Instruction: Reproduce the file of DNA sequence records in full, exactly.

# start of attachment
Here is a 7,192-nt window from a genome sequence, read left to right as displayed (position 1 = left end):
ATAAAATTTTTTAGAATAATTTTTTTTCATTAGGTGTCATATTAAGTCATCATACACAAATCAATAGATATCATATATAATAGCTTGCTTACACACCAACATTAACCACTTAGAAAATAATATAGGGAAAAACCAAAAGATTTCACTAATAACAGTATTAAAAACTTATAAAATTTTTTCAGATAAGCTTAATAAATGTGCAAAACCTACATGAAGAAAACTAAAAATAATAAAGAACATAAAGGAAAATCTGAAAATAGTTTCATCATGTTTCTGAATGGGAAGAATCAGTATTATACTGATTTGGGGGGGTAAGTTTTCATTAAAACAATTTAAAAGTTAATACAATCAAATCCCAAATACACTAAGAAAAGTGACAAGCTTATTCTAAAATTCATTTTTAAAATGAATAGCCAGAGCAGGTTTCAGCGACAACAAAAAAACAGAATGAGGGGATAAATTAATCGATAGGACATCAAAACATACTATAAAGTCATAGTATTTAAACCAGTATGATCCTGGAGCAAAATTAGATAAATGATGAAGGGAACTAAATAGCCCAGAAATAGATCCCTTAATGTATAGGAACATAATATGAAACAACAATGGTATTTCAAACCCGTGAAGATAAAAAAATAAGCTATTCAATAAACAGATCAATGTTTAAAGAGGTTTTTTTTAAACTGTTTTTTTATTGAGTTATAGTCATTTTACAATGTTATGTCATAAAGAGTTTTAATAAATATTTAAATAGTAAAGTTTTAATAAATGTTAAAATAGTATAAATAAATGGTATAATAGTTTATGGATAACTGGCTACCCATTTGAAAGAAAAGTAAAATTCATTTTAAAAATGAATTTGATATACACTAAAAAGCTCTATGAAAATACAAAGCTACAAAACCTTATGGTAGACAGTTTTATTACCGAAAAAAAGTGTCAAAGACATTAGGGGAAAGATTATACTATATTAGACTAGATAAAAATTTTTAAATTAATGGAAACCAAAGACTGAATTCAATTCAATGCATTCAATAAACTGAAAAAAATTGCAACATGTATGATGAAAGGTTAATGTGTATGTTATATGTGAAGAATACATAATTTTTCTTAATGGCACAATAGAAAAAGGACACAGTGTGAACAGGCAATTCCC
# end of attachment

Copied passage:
Here is a 7,192-nt window from a genome sequence, read left to right as displayed (position 1 = left end):
ATAAAATTTTTTAGAATAATTTTTTTTCATTAGGTGTCATATTAAGTCATCATACACAAATCAATAGATATCATATATAATAGCTTGCTTACACACCAACATTAACCACTTAGAAAATAATATAGGGAAAAACCAAAAGATTTCACTAATAACAGTATTAAAAACTTATAAAATTTTTTCAGATAAGCTTAATAAATGTGCAAAACCTACATGAAGAAAACTAAAAATAATAAAGAACATAAAGGAAAATCTGAAAATAGTTTCATCATGTTTCTGAATGGGAAGAATCAGTATTATACTGATTTGGGGGGGTAAGTTTTCATTAAAACAATTTAAAAGTTAATACAATCAAATCCCAAATACACTAAGAAAAGTGACAAGCTTATTCTAAAATTCATTTTTAAAATGAATAGCCAGAGCAGGTTTCAGCGACAACAAAAAAACAGAATGAGGGGATAAATTAATCGATAGGACATCAAAACATACTATAAAGTCATAGTATTTAAACCAGTATGATCCTGGAGCAAAATTAGATAAATGATGAAGGGAACTAAATAGCCCAGAAATAGATCCCTTAATGTATAGGAACATAATATGAAACAACAATGGTATTTCAAACCCGTGAAGATAAAAAAATAAGCTATTCAATAAACAGATCAATGTTTAAAGAGGTTTTTTTTAAACTGTTTTTTTATTGAGTTATAGTCATTTTACAATGTTATGTCATAAAGAGTTTTAATAAATATTTAAATAGTAAAGTTTTAATAAATGTTAAAATAGTATAAATAAATGGTATAATAGTTTATGGATAACTGGCTACCCATTTGAAAGAAAAGTAAAATTCATTTTAAAAATGAATTTGATATACACTAAAAAGCTCTATGAAAATACAAAGCTACAAAACCTTATGGTAGACAGTTTTATTACCGAAAAAAAGTGTCAAAGACATTAGGGGAAAGATTATACTATATTAGACTAGATAAAAATTTTTAAATTAATGGAAACCAAAGACTGAATTCAATTCAATGCATTCAATAAACTGAAAAAAATTGCAACATGTATGATGAAAGGTTAATGTGTATGTTATATGTGAAGAATACATAATTTTTCTTAATGGCACAATAGAAAAAGGACACAGTGTGAACAGGCAATTCCC